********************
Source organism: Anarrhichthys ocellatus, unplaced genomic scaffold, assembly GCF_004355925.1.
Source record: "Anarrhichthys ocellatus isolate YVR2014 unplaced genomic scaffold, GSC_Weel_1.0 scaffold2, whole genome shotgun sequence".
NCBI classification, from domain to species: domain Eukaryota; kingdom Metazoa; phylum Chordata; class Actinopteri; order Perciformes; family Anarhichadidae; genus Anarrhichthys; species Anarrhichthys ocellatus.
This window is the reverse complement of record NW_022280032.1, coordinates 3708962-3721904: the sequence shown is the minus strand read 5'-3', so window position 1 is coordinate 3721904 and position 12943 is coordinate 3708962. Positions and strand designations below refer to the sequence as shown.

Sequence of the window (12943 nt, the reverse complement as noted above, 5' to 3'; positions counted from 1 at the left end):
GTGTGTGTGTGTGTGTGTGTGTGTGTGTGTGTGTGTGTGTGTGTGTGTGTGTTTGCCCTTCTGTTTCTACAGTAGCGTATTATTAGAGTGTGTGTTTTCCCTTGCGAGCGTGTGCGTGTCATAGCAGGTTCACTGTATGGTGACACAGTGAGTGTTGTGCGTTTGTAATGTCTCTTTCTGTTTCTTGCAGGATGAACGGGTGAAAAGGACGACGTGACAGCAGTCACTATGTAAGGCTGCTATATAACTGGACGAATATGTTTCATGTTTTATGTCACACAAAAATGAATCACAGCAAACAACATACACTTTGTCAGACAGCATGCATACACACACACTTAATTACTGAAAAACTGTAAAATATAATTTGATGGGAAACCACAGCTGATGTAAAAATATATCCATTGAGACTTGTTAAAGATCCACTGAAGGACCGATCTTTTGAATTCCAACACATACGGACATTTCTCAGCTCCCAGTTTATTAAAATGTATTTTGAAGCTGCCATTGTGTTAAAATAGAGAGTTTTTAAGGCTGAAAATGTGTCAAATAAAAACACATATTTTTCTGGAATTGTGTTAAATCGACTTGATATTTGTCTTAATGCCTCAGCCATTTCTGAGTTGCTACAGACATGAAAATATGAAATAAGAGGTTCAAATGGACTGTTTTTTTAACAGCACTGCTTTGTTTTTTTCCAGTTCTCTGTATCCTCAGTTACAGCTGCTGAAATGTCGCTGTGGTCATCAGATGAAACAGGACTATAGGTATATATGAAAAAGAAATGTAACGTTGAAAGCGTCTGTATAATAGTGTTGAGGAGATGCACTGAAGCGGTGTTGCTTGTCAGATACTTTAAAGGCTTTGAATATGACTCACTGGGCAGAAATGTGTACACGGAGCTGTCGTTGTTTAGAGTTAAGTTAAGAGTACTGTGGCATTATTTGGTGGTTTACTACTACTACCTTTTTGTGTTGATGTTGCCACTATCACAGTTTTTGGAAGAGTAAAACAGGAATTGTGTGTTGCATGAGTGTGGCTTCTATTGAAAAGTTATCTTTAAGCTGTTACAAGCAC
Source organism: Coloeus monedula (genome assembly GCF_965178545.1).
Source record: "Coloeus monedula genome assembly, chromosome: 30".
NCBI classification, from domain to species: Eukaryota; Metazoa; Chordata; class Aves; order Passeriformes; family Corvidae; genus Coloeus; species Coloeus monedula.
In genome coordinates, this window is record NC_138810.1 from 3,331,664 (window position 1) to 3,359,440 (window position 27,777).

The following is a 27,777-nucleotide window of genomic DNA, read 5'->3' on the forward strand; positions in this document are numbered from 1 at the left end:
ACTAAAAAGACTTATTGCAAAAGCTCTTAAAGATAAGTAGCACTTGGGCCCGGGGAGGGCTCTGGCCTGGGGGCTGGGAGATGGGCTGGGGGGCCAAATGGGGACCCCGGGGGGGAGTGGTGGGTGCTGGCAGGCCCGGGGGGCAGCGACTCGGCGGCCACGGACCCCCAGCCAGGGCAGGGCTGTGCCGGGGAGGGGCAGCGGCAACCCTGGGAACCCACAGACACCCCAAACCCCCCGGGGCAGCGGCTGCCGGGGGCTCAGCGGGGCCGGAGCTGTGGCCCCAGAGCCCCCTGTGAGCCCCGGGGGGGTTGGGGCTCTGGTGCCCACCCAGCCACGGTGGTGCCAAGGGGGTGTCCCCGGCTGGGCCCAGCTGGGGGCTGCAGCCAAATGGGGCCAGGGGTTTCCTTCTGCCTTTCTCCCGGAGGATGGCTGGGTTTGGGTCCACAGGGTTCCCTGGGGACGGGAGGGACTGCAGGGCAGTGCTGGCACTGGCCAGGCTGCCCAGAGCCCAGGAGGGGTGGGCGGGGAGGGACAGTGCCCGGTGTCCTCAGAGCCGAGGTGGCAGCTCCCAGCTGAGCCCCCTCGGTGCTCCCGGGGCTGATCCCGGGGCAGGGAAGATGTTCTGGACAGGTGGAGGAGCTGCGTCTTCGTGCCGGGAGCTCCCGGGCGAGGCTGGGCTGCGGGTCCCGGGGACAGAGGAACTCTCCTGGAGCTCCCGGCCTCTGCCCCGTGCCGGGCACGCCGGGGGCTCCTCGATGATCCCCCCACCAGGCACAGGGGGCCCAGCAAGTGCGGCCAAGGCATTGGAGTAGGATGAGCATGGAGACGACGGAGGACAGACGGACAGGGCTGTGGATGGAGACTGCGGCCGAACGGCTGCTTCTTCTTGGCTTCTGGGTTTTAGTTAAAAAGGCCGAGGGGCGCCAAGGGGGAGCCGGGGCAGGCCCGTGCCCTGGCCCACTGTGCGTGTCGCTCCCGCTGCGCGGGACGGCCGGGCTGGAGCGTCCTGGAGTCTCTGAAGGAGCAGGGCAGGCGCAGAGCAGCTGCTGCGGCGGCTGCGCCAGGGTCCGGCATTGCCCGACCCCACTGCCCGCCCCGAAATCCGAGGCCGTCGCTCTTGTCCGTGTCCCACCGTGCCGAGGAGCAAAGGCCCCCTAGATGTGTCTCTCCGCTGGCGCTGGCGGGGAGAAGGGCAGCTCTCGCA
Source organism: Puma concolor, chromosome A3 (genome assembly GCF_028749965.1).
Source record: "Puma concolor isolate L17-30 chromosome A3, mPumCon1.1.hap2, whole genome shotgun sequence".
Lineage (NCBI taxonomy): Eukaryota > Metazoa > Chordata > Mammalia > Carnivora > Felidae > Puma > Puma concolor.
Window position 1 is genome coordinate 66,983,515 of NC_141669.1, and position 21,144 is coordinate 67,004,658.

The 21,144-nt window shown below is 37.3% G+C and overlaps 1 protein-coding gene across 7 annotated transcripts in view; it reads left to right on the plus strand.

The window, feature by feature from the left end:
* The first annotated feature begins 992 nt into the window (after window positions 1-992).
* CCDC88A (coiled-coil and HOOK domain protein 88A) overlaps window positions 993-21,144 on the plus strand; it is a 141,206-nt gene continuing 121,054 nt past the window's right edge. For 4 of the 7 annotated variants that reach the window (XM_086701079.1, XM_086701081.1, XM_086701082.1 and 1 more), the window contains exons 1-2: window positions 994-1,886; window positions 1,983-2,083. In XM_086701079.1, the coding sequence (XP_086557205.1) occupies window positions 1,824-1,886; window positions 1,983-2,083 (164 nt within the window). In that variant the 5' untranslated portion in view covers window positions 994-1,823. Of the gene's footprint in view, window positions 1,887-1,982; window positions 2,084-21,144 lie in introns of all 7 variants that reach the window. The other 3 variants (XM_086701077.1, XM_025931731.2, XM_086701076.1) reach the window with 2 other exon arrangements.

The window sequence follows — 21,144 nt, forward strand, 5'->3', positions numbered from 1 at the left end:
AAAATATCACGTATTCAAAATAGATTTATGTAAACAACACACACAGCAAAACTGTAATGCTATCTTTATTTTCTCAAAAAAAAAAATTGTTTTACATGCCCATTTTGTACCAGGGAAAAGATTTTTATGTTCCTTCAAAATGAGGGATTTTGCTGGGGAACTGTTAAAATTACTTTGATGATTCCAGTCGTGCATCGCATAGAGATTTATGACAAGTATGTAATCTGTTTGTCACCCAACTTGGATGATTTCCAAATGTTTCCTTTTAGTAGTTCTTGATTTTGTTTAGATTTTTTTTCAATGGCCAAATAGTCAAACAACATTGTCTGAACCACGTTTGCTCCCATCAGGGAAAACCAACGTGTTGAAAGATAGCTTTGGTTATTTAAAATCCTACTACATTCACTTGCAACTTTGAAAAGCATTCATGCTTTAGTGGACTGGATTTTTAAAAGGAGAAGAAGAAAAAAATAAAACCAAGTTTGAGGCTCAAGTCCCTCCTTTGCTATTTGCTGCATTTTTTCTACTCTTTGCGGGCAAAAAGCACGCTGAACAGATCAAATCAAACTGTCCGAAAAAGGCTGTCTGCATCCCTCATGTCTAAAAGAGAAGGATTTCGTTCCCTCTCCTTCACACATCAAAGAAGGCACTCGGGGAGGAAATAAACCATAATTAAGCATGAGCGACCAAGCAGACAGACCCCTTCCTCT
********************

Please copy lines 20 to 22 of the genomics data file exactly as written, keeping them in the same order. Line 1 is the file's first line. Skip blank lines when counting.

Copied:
* CCDC88A (coiled-coil and HOOK domain protein 88A) overlaps window positions 993-21,144 on the plus strand; it is a 141,206-nt gene continuing 121,054 nt past the window's right edge. For 4 of the 7 annotated variants that reach the window (XM_086701079.1, XM_086701081.1, XM_086701082.1 and 1 more), the window contains exons 1-2: window positions 994-1,886; window positions 1,983-2,083. In XM_086701079.1, the coding sequence (XP_086557205.1) occupies window positions 1,824-1,886; window positions 1,983-2,083 (164 nt within the window). In that variant the 5' untranslated portion in view covers window positions 994-1,823. Of the gene's footprint in view, window positions 1,887-1,982; window positions 2,084-21,144 lie in introns of all 7 variants that reach the window. The other 3 variants (XM_086701077.1, XM_025931731.2, XM_086701076.1) reach the window with 2 other exon arrangements.

The window sequence follows — 21,144 nt, forward strand, 5'->3', positions numbered from 1 at the left end:
AAAATATCACGTATTCAAAATAGATTTATGTAAACAACACACACAGCAAAACTGTAATGCTATCTTTATTTTCTCAAAAAAAAAAATTGTTTTACATGCCCATTTTGTACCAGGGAAAAGATTTTTATGTTCCTTCAAAATGAGGGATTTTGCTGGGGAACTGTTAAAATTACTTTGATGATTCCAGTCGTGCATCGCATAGAGATTTATGACAAGTATGTAATCTGTTTGTCACCCAACTTGGATGATTTCCAAATGTTTCCTTTTAGTAGTTCTTGATTTTGTTTAGATTTTTTTTCAATGGCCAAATAGTCAAACAACATTGTCTGAACCACGTTTGCTCCCATCAGGGAAAACCAACGTGTTGAAAGATAGCTTTGGTTATTTAAAATCCTACTACATTCACTTGCAACTTTGAAAAGCATTCATGCTTTAGTGGACTGGATTTTTAAAAGGAGAAGAAGAAAAAAATAAAACCAAGTTTGAGGCTCAAGTCCCTCCTTTGCTATTTGCTGCATTTTTTCTACTCTTTGCGGGCAAAAAGCACGCTGAACAGATCAAATCAAACTGTCCGAAAAAGGCTGTCTGCATCCCTCATGTCTAAAAGAGAAGGATTTCGTTCCCTCTCCTTCACACATCAAAGAAGGCACTCGGGGAGGAAATAAACCATAATTAAGCATGAGCGACCAAGCAGACAGACCCCTTCCTCT